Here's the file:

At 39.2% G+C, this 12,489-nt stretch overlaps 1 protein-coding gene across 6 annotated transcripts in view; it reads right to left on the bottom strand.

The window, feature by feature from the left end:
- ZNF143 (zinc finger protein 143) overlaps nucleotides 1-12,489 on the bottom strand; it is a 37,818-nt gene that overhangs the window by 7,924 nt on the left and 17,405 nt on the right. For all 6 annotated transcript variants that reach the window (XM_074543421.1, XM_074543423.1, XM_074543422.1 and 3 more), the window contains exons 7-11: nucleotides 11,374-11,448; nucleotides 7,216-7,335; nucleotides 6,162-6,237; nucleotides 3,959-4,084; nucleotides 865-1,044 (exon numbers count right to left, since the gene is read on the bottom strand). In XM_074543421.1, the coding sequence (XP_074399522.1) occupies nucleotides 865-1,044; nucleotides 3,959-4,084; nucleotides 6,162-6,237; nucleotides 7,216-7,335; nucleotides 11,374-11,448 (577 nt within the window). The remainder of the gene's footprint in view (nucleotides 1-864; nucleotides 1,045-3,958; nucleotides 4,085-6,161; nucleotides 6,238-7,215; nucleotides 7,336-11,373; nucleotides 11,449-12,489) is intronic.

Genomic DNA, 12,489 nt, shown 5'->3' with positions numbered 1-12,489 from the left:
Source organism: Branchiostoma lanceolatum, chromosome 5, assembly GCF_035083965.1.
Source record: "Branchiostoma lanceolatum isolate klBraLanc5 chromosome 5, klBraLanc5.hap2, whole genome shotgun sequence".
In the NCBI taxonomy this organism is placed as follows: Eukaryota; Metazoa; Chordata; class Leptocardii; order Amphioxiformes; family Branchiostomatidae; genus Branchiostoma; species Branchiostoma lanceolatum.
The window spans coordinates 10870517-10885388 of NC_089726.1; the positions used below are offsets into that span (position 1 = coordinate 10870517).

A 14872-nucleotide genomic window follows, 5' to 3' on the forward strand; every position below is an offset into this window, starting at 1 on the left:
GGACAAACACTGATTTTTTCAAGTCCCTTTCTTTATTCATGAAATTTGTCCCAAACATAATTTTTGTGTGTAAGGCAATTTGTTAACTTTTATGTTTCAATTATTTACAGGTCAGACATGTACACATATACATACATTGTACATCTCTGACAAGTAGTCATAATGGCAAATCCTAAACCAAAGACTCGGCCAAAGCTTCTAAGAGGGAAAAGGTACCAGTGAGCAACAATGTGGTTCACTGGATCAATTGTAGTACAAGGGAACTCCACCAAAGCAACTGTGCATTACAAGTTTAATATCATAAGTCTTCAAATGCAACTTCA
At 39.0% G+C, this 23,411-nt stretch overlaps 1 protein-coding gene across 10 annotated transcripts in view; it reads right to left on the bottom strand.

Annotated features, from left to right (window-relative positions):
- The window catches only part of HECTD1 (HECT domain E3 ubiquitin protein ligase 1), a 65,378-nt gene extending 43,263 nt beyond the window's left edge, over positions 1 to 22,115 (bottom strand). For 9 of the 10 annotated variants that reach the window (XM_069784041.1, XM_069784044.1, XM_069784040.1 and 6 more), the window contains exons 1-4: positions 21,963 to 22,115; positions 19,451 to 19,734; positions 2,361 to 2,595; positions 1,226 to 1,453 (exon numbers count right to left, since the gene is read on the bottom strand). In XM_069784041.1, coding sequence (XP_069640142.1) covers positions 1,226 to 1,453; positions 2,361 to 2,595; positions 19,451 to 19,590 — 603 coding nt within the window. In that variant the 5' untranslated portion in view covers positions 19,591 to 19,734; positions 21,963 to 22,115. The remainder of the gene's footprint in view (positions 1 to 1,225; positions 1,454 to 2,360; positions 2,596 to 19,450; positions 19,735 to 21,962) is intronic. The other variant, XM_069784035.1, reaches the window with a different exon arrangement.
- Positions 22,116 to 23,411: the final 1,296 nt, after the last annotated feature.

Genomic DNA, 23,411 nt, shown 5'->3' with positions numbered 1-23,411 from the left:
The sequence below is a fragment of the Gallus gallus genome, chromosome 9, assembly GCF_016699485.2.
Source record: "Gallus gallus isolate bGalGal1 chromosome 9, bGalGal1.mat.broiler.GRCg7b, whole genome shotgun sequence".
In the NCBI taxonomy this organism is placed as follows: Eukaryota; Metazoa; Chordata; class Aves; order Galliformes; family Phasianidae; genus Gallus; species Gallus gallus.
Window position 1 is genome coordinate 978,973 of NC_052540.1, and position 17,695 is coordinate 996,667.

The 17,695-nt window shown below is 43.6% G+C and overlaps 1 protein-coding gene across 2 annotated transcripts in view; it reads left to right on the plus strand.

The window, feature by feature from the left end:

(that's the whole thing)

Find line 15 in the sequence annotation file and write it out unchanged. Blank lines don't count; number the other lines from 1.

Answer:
Genomic DNA, 23,411 nt, shown 5'->3' with positions numbered 1-23,411 from the left: